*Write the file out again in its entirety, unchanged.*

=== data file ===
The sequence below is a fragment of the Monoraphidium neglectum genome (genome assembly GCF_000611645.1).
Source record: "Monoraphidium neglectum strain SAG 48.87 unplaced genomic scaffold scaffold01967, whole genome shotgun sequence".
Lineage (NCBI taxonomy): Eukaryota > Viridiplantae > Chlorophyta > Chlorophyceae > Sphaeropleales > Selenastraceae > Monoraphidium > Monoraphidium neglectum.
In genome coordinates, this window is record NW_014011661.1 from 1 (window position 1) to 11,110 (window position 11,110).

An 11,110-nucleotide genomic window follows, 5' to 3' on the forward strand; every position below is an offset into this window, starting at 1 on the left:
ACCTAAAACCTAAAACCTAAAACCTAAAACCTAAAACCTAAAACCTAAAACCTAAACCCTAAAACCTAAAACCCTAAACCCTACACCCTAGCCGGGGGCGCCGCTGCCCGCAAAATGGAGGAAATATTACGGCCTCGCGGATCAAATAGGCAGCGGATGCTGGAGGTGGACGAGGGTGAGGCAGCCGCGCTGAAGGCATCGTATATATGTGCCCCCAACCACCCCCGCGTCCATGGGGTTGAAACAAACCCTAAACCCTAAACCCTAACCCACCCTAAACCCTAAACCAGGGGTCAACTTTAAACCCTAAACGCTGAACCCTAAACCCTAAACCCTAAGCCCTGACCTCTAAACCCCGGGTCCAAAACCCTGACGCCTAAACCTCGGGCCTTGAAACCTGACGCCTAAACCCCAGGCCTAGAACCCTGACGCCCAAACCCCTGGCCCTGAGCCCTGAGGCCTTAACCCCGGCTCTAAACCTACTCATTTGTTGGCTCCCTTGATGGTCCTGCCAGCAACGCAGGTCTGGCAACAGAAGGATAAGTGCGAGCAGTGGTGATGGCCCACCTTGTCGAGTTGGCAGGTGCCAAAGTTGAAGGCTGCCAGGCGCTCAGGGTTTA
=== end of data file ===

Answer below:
The sequence below is a fragment of the Monoraphidium neglectum genome (genome assembly GCF_000611645.1).
Source record: "Monoraphidium neglectum strain SAG 48.87 unplaced genomic scaffold scaffold01967, whole genome shotgun sequence".
Lineage (NCBI taxonomy): Eukaryota > Viridiplantae > Chlorophyta > Chlorophyceae > Sphaeropleales > Selenastraceae > Monoraphidium > Monoraphidium neglectum.
In genome coordinates, this window is record NW_014011661.1 from 1 (window position 1) to 11,110 (window position 11,110).

An 11,110-nucleotide genomic window follows, 5' to 3' on the forward strand; every position below is an offset into this window, starting at 1 on the left:
ACCTAAAACCTAAAACCTAAAACCTAAAACCTAAAACCTAAAACCTAAAACCTAAACCCTAAAACCTAAAACCCTAAACCCTACACCCTAGCCGGGGGCGCCGCTGCCCGCAAAATGGAGGAAATATTACGGCCTCGCGGATCAAATAGGCAGCGGATGCTGGAGGTGGACGAGGGTGAGGCAGCCGCGCTGAAGGCATCGTATATATGTGCCCCCAACCACCCCCGCGTCCATGGGGTTGAAACAAACCCTAAACCCTAAACCCTAACCCACCCTAAACCCTAAACCAGGGGTCAACTTTAAACCCTAAACGCTGAACCCTAAACCCTAAACCCTAAGCCCTGACCTCTAAACCCCGGGTCCAAAACCCTGACGCCTAAACCTCGGGCCTTGAAACCTGACGCCTAAACCCCAGGCCTAGAACCCTGACGCCCAAACCCCTGGCCCTGAGCCCTGAGGCCTTAACCCCGGCTCTAAACCTACTCATTTGTTGGCTCCCTTGATGGTCCTGCCAGCAACGCAGGTCTGGCAACAGAAGGATAAGTGCGAGCAGTGGTGATGGCCCACCTTGTCGAGTTGGCAGGTGCCAAAGTTGAAGGCTGCCAGGCGCTCAGGGTTTA